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RSVP HEREfor the virtual discussion with director Cyril Dion on October 6
The place of humankind among the living is the main subject of this film. At the instigation of Cyril Dion, who has already shared his vision in the highly acclaimed 2015 film Tomorrow (Demain), two teenager activists (Bella Lack and Vipulan Puvaneswaran) embark on an extraordinary quest to understand the impact of the ecological crisis and sixth mass extinction of the earth’s living species, and to find better ways for humans to cohabit more harmoniously alongside other animals. To do so, they travel and meet with scientists and activists all over the globe.
Cyril Dion is a French writer, film director, poet, and activist. In 2007, he created the NGO Colibris with Pierre Rabhi and other few friends, which he managed until 2013. In 2012, he also co-founded the magazine Kaizen, to report on how to change the world step by step. He met Mélanie Laurent in 2011 and they produced the video Tous Candidatstogether for the NGO Colibris. Their shared desire to help the planet gave birth to the amazing documentary Tomorrow, which was an unexpected triumph and offers hopeful and clever solutions to the world’s most pressing challenges.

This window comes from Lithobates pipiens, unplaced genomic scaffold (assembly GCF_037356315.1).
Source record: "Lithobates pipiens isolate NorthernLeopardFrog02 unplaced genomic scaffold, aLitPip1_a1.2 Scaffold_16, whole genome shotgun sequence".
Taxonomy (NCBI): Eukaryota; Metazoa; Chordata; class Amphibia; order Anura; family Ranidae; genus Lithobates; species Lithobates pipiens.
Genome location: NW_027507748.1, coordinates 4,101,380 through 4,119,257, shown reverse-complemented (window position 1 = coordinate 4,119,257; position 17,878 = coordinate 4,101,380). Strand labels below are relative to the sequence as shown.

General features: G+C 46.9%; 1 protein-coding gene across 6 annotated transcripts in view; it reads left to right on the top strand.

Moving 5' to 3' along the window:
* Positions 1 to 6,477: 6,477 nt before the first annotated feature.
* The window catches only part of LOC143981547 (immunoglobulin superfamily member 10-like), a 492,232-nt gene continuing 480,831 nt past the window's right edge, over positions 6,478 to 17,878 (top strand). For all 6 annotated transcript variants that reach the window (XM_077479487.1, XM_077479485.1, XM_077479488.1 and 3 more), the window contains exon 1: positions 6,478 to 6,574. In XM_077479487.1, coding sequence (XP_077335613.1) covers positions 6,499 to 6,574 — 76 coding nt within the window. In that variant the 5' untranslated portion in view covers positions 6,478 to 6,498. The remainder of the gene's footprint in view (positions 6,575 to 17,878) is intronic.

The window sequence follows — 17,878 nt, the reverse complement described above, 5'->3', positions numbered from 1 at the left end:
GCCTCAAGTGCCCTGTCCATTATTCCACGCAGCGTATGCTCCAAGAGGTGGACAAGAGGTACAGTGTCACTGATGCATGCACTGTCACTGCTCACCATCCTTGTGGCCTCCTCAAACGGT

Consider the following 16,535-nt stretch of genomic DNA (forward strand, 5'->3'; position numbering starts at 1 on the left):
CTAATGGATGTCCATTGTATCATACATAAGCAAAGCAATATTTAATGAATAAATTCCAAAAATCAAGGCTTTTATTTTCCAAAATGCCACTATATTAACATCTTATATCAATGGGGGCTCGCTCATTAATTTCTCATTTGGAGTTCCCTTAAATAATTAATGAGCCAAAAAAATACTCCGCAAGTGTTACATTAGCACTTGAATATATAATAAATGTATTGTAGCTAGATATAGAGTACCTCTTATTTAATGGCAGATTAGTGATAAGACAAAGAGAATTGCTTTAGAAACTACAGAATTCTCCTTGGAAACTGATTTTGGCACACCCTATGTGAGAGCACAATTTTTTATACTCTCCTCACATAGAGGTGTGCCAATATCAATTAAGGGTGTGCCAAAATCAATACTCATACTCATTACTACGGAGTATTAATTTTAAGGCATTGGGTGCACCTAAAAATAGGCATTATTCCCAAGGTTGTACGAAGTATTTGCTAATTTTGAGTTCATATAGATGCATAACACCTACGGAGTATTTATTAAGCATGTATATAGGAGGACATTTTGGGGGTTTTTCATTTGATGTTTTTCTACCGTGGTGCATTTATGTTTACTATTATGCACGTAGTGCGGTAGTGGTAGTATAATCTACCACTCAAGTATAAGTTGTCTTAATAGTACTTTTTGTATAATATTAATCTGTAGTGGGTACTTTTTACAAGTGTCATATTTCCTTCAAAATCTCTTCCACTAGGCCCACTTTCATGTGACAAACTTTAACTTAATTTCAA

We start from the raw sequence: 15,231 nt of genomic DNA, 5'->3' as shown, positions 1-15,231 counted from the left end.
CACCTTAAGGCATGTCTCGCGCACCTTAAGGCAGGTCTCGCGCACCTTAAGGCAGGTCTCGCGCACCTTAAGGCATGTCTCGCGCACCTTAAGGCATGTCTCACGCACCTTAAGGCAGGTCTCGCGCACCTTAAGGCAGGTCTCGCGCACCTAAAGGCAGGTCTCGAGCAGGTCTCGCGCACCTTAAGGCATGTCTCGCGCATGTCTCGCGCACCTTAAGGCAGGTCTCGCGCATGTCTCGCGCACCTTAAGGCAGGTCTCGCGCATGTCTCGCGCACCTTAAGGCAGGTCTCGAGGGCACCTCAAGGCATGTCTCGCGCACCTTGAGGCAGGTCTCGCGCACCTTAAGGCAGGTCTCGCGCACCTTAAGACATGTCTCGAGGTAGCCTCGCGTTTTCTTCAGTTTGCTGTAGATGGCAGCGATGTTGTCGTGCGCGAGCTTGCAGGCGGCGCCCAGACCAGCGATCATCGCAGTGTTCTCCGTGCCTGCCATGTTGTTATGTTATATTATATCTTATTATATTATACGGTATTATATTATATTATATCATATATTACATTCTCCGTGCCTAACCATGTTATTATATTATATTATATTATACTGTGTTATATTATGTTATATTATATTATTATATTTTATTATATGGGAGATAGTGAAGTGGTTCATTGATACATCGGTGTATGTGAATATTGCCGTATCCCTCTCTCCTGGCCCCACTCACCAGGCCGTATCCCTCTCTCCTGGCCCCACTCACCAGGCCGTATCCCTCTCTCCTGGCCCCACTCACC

Leah Aronowsky is a historian working at the intersection of the history of science and environmental history. She is currently a fellow in the Columbia Society of Fellows and received a PhD in history of science from Harvard University. Her current book project is a history of climate science and climate politics, primarily in the twentieth-century United States.
Jérémy Désir, 28 years old, is an engineer specializing in data science and quantitative finance, with degrees from Ecole des Mines, Imperial College London, and Sorbonne-Polytechnique. In 2019, he publicly resigned from an algorithmic trading position at HSBC's London headquarters to warn about the sham of green finance. He has since published “Faire sauter la banque” (“Blowing up the Bank”), and co-founded the association “Vous N’êtes Pas Seuls” (“You Are Not Alone”) to support other desertions. He is now starting a Creole garden (Caribbean permaculture) in Martinique, where his father was born.
Shanny Peer is the Director of the Columbia Maison Française and holds a Ph.D. in French Studies from NYU. She is a co-curator of the Being in the World film festival.
This screening is part of Being in the World: People and the Planet in French and Francophone Cinema, a film festival curated and presented by Columbia Maison Française, with additional support provided by Cultural Services of the French Embassy, Columbia Climate School, Knapp Family Foundation, Paul LeClerc Centennial Fund, Columbia University Institute for Ideas and Imagination, Columbia Global Centers | Paris, Society of Fellows and Heyman Center for the Humanities, Alliance Program, and European Institute.